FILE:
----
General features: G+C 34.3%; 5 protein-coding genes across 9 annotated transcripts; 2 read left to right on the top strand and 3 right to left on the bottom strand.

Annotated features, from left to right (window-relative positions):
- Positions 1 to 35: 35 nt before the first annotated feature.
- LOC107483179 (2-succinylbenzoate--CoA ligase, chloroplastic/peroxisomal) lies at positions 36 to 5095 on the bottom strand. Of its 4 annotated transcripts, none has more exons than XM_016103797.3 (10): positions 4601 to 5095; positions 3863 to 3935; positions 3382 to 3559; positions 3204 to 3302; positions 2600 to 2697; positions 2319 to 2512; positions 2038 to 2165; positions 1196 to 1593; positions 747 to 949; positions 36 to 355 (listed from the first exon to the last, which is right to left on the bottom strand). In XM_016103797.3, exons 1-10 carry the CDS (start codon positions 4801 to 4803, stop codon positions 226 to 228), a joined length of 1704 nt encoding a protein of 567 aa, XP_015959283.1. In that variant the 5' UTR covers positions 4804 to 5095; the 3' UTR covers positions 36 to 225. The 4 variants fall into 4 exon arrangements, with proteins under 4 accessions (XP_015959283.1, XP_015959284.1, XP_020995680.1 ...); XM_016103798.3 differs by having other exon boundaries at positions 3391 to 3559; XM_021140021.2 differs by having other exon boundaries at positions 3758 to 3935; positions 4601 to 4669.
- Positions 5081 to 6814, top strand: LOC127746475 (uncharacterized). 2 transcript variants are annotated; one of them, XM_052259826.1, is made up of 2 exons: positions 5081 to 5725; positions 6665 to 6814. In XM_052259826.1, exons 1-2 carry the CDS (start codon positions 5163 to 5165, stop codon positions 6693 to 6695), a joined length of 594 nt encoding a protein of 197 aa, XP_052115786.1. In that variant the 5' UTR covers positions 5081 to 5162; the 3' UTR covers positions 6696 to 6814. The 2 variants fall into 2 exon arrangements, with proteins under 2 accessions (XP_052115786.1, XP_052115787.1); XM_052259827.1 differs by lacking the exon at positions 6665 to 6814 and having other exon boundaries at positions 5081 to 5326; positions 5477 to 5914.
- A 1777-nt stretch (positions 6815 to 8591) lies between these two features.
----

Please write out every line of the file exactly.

General features: G+C 34.3%; 5 protein-coding genes across 9 annotated transcripts; 2 read left to right on the top strand and 3 right to left on the bottom strand.

Annotated features, from left to right (window-relative positions):
- Positions 1 to 35: 35 nt before the first annotated feature.
- LOC107483179 (2-succinylbenzoate--CoA ligase, chloroplastic/peroxisomal) lies at positions 36 to 5095 on the bottom strand. Of its 4 annotated transcripts, none has more exons than XM_016103797.3 (10): positions 4601 to 5095; positions 3863 to 3935; positions 3382 to 3559; positions 3204 to 3302; positions 2600 to 2697; positions 2319 to 2512; positions 2038 to 2165; positions 1196 to 1593; positions 747 to 949; positions 36 to 355 (listed from the first exon to the last, which is right to left on the bottom strand). In XM_016103797.3, exons 1-10 carry the CDS (start codon positions 4801 to 4803, stop codon positions 226 to 228), a joined length of 1704 nt encoding a protein of 567 aa, XP_015959283.1. In that variant the 5' UTR covers positions 4804 to 5095; the 3' UTR covers positions 36 to 225. The 4 variants fall into 4 exon arrangements, with proteins under 4 accessions (XP_015959283.1, XP_015959284.1, XP_020995680.1 ...); XM_016103798.3 differs by having other exon boundaries at positions 3391 to 3559; XM_021140021.2 differs by having other exon boundaries at positions 3758 to 3935; positions 4601 to 4669.
- Positions 5081 to 6814, top strand: LOC127746475 (uncharacterized). 2 transcript variants are annotated; one of them, XM_052259826.1, is made up of 2 exons: positions 5081 to 5725; positions 6665 to 6814. In XM_052259826.1, exons 1-2 carry the CDS (start codon positions 5163 to 5165, stop codon positions 6693 to 6695), a joined length of 594 nt encoding a protein of 197 aa, XP_052115786.1. In that variant the 5' UTR covers positions 5081 to 5162; the 3' UTR covers positions 6696 to 6814. The 2 variants fall into 2 exon arrangements, with proteins under 2 accessions (XP_052115786.1, XP_052115787.1); XM_052259827.1 differs by lacking the exon at positions 6665 to 6814 and having other exon boundaries at positions 5081 to 5326; positions 5477 to 5914.
- A 1777-nt stretch (positions 6815 to 8591) lies between these two features.